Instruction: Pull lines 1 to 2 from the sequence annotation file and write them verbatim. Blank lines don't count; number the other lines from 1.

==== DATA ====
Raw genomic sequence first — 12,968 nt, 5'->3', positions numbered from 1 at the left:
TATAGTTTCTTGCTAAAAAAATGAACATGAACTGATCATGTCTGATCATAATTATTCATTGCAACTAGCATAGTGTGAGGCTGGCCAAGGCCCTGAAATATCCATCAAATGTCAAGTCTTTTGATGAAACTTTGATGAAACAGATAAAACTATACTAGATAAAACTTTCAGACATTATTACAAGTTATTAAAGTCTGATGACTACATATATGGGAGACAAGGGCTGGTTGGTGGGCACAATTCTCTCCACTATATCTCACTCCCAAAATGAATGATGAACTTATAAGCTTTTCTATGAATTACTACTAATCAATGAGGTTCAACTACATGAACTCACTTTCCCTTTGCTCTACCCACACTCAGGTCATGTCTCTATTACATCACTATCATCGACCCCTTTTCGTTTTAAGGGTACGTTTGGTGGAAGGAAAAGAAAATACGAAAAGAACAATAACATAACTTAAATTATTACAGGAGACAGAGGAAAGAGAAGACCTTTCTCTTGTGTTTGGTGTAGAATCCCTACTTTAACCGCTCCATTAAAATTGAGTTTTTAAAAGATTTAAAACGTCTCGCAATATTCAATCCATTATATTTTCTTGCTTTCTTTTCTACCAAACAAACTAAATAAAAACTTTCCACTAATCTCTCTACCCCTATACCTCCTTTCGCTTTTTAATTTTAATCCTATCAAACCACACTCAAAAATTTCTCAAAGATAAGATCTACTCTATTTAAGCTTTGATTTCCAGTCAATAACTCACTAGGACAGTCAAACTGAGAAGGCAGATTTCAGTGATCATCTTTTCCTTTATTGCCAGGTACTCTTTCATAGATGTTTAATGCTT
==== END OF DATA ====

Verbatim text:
Raw genomic sequence first — 12,968 nt, 5'->3', positions numbered from 1 at the left:
TATAGTTTCTTGCTAAAAAAATGAACATGAACTGATCATGTCTGATCATAATTATTCATTGCAACTAGCATAGTGTGAGGCTGGCCAAGGCCCTGAAATATCCATCAAATGTCAAGTCTTTTGATGAAACTTTGATGAAACAGATAAAACTATACTAGATAAAACTTTCAGACATTATTACAAGTTATTAAAGTCTGATGACTACATATATGGGAGACAAGGGCTGGTTGGTGGGCACAATTCTCTCCACTATATCTCACTCCCAAAATGAATGATGAACTTATAAGCTTTTCTATGAATTACTACTAATCAATGAGGTTCAACTACATGAACTCACTTTCCCTTTGCTCTACCCACACTCAGGTCATGTCTCTATTACATCACTATCATCGACCCCTTTTCGTTTTAAGGGTACGTTTGGTGGAAGGAAAAGAAAATACGAAAAGAACAATAACATAACTTAAATTATTACAGGAGACAGAGGAAAGAGAAGACCTTTCTCTTGTGTTTGGTGTAGAATCCCTACTTTAACCGCTCCATTAAAATTGAGTTTTTAAAAGATTTAAAACGTCTCGCAATATTCAATCCATTATATTTTCTTGCTTTCTTTTCTACCAAACAAACTAAATAAAAACTTTCCACTAATCTCTCTACCCCTATACCTCCTTTCGCTTTTTAATTTTAATCCTATCAAACCACACTCAAAAATTTCTCAAAGATAAGATCTACTCTATTTAAGCTTTGATTTCCAGTCAATAACTCACTAGGACAGTCAAACTGAGAAGGCAGATTTCAGTGATCATCTTTTCCTTTATTGCCAGGTACTCTTTCATAGATGTTTAATGCTT